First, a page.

Delhi High Court dismisses plea against the Dalai Lama over kissing video row

The High Court said the PIL could not be entertained and the incident was ‘not premeditated’, and the spiritual leader had already apologised to those who may have been hurt by the incident

Updated - July 09, 2024 07:31 pm IST

Published - July 09, 2024 07:30 pm IST - NEW DELHI

Tibetan spiritual leader, the Dalai Lama. File

Tibetan spiritual leader, the Dalai Lama. File | Photo Credit: Reuters

The Delhi High Court on Tuesday dismissed a petition to take action against the Dalai Lama, over a video clip which went viral in April 2023, where he was seen kissing a boy on the lips and asking him to “suck his tongue”, saying the Tibetan spiritual leader was being “playful and trying to humour the child”.

A Bench of Acting Chief Justice Manmohan and Justice Tushar Rao Gedela also took note of the fact that the Dalai Lama had already apologised to those who may have been hurt by the incident.

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The public interest litigation (PIL) filed by the ‘Confederation of NGOs’ stated that the startling video went viral across media channels on various social media platforms in April 2023 without hiding the identity of the eight-year-old minor boy, and discussions and debates were organised by many news channels, which would have a grave impact on the well-being of a child.

The petitioners urged the High Court to pass directions to the authorities to take cognisance of the alleged incident under the Protection of Children from Sexual Offences (POCSO) Act, and also ensure that the identity of the child was retracted from news portals.

The High Court, however, said the PIL could not be entertained and the incident was “not premeditated”.

“The court has seen the video and finds that it happened in full public glare. The court finds it was the minor who expressed his desire and intent to meet and hug Respondent no. 4 [the Dalai Lama],” the High Court said.

“If the video is seen in overall perspective, it can be seen that Respondent no. 4 was being playful and trying to humour the child. It is to be seen in the context of Tibetan culture. The fact that he is the head of a religious sect, which is not on the best terms with a foreign power, is also to be borne in mind while dealing with such petitions,” the court added.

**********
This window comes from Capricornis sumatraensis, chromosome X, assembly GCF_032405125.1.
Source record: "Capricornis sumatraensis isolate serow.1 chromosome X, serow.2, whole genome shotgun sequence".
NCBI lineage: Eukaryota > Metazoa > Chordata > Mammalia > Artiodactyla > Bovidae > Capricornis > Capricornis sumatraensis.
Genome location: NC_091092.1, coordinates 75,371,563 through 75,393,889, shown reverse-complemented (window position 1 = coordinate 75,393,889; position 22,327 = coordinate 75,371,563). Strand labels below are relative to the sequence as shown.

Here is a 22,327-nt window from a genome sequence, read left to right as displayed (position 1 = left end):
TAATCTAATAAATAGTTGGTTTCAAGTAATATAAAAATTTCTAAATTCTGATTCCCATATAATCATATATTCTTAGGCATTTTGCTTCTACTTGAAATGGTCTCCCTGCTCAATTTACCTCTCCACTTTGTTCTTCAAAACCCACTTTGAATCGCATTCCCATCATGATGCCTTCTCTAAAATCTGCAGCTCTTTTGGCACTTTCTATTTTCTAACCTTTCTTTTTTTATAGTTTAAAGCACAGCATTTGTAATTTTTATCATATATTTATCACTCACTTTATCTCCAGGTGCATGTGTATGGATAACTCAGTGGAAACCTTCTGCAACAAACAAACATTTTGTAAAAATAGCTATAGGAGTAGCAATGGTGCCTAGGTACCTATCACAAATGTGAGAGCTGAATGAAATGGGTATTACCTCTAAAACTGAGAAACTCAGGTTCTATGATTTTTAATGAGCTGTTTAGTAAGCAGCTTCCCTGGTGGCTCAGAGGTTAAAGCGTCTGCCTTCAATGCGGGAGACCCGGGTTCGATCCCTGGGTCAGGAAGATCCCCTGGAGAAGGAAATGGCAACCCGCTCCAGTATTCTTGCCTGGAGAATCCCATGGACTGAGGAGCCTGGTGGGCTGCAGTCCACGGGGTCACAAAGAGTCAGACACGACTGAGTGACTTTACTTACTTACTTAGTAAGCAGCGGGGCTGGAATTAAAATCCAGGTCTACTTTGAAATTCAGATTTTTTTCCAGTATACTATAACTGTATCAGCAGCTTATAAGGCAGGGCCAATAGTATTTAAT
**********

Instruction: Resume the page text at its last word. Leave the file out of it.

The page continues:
“The court finds that the Respondent no. 4 has already expressed an apology to those who may have been hurt,” the Bench Court said.

The counsel for the petitioner argued that while she was not trying to “bring the Holiness under the scanner”, the authorities should have issued a statement after taking note of the incident.

The NGO said the plea was filed with the intent to be a wake-up call on the “deafening silence” of the concerned authorities and other stakeholders, including media, on crimes committed against gullible little children by “revered godmen, spiritual sacrosancts, religious heads, priests, popes, maulvis, sadhgurus, spiritual leaders, gurus or monks and the likes”.

The plea also sought direction to undertake comprehensive and mandatory periodic audits of all religious places and all religion-based institutions or spiritual retreats where children reside and attain spiritual and/or religious or academic knowledge and insights.

The High Court said the government would examine the issue and there was “nothing of public interest” in the matter.

“There are gurus who kick people. We have seen that also. We can’t get into all this. Next, someone will say they got a bad handshake. Give it a quietus. This is not a case to carry on like this,” the High Court said while dismissing the plea.

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